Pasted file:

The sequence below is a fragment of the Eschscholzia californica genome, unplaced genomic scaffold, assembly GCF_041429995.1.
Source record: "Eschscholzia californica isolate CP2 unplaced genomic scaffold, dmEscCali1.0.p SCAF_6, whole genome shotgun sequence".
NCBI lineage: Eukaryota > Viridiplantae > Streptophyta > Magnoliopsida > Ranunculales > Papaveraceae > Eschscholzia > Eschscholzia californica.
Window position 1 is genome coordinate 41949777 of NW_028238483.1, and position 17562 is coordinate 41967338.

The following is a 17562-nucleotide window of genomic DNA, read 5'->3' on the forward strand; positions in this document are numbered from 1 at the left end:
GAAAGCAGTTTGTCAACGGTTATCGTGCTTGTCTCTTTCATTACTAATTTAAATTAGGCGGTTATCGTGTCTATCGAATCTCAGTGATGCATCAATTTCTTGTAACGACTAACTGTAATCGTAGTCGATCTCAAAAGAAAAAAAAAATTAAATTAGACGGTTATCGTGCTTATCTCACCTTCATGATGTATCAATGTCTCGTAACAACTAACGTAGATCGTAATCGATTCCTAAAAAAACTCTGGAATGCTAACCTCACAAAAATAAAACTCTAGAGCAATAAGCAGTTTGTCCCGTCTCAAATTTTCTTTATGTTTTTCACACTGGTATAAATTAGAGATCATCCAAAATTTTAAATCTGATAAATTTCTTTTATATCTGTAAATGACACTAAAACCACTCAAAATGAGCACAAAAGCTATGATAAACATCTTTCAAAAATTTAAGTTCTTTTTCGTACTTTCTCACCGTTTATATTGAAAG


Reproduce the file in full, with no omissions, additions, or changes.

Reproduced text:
The sequence below is a fragment of the Eschscholzia californica genome, unplaced genomic scaffold, assembly GCF_041429995.1.
Source record: "Eschscholzia californica isolate CP2 unplaced genomic scaffold, dmEscCali1.0.p SCAF_6, whole genome shotgun sequence".
NCBI lineage: Eukaryota > Viridiplantae > Streptophyta > Magnoliopsida > Ranunculales > Papaveraceae > Eschscholzia > Eschscholzia californica.
Window position 1 is genome coordinate 41949777 of NW_028238483.1, and position 17562 is coordinate 41967338.

The following is a 17562-nucleotide window of genomic DNA, read 5'->3' on the forward strand; positions in this document are numbered from 1 at the left end:
GAAAGCAGTTTGTCAACGGTTATCGTGCTTGTCTCTTTCATTACTAATTTAAATTAGGCGGTTATCGTGTCTATCGAATCTCAGTGATGCATCAATTTCTTGTAACGACTAACTGTAATCGTAGTCGATCTCAAAAGAAAAAAAAAATTAAATTAGACGGTTATCGTGCTTATCTCACCTTCATGATGTATCAATGTCTCGTAACAACTAACGTAGATCGTAATCGATTCCTAAAAAAACTCTGGAATGCTAACCTCACAAAAATAAAACTCTAGAGCAATAAGCAGTTTGTCCCGTCTCAAATTTTCTTTATGTTTTTCACACTGGTATAAATTAGAGATCATCCAAAATTTTAAATCTGATAAATTTCTTTTATATCTGTAAATGACACTAAAACCACTCAAAATGAGCACAAAAGCTATGATAAACATCTTTCAAAAATTTAAGTTCTTTTTCGTACTTTCTCACCGTTTATATTGAAAG